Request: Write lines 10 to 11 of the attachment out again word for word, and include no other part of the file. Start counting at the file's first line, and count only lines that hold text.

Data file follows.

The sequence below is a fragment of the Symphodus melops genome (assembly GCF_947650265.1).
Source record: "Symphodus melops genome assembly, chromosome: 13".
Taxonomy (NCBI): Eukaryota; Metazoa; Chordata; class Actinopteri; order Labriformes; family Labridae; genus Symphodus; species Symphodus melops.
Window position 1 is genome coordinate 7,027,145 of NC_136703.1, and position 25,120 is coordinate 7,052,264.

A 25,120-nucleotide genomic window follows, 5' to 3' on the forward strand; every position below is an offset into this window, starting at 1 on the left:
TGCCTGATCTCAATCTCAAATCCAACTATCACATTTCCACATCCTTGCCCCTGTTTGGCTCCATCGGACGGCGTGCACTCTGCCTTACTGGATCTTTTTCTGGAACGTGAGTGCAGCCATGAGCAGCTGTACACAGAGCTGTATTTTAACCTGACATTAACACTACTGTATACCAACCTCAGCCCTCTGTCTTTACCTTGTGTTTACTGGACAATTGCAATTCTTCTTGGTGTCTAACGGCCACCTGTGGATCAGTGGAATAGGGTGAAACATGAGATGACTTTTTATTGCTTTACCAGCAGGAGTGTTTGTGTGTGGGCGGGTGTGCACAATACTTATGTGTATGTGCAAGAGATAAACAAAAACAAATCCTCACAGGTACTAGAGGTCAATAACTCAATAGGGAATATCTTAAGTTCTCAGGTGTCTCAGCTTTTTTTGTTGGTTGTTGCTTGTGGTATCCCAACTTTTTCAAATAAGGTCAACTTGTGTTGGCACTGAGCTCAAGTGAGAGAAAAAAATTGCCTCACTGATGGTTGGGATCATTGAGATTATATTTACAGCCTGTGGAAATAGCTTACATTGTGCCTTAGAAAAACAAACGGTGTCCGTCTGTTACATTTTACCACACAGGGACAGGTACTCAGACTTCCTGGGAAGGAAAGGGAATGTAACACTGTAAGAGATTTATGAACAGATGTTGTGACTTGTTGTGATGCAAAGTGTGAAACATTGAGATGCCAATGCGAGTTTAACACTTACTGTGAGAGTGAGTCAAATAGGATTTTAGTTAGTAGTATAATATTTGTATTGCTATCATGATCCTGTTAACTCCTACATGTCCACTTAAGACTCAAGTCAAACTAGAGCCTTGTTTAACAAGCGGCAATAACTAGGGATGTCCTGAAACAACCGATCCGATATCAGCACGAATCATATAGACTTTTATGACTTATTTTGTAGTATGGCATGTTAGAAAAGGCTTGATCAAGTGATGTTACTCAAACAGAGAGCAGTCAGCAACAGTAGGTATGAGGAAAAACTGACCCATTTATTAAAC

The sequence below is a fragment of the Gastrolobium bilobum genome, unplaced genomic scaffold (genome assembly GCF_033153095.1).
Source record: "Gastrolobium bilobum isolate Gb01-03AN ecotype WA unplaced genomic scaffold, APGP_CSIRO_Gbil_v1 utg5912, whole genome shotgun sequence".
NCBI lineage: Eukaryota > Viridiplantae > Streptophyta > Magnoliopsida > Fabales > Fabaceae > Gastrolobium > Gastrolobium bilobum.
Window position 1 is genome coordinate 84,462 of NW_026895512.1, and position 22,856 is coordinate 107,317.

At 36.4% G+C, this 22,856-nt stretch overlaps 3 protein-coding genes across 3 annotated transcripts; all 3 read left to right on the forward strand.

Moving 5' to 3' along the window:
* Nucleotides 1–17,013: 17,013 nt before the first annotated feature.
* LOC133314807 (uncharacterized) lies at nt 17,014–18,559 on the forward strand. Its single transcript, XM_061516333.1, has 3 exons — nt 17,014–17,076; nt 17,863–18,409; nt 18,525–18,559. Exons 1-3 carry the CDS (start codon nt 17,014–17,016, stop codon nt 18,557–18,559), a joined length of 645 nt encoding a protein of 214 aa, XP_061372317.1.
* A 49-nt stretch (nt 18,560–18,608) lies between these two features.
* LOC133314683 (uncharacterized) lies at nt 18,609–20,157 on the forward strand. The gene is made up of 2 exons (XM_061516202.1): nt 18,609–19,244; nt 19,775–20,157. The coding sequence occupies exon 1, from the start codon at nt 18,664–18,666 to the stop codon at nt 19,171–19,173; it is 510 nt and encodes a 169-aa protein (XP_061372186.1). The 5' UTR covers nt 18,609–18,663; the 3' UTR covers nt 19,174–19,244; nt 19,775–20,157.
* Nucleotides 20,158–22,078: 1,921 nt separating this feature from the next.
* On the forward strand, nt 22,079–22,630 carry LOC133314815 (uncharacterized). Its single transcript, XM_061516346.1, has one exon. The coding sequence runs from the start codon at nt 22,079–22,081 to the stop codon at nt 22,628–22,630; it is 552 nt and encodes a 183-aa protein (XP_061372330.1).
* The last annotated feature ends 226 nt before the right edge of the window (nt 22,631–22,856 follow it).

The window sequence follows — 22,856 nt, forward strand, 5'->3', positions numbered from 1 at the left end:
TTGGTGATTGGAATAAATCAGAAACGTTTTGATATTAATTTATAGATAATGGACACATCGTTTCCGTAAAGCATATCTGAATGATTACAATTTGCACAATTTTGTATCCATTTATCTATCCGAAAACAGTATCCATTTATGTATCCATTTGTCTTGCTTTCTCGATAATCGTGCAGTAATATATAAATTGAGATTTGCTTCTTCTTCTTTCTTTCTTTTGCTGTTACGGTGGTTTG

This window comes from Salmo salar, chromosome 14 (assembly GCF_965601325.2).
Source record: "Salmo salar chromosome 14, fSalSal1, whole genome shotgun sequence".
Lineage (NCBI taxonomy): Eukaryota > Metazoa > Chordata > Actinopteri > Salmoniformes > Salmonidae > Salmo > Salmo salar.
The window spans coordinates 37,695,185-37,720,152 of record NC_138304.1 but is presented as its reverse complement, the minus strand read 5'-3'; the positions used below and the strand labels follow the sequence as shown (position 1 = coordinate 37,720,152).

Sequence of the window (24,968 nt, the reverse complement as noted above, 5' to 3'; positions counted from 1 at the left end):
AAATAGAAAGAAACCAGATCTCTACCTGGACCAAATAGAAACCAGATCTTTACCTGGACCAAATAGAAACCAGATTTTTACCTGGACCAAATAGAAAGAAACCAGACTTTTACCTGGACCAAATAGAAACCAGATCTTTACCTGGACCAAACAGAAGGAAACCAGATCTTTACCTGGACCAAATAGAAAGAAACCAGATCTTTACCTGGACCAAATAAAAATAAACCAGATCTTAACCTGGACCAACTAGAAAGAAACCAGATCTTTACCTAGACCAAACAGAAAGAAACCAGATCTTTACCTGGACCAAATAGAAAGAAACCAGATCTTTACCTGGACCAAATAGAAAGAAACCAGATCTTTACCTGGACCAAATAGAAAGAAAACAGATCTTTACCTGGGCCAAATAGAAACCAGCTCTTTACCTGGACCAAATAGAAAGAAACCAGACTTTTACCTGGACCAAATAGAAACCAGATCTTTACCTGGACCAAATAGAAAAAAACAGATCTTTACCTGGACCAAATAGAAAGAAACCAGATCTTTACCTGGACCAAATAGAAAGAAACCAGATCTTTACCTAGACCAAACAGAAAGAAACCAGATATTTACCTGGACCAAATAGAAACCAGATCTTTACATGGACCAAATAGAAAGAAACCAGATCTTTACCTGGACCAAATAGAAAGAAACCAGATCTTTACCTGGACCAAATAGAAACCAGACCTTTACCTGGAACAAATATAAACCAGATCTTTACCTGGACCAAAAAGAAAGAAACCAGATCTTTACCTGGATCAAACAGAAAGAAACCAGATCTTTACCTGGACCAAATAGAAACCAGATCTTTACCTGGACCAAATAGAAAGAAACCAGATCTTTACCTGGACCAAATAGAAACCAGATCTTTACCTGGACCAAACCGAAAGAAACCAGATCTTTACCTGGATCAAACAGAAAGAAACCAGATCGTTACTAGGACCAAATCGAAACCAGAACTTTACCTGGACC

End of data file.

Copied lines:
Window position 1 is genome coordinate 84,462 of NW_026895512.1, and position 22,856 is coordinate 107,317.

At 36.4% G+C, this 22,856-nt stretch overlaps 3 protein-coding genes across 3 annotated transcripts; all 3 read left to right on the forward strand.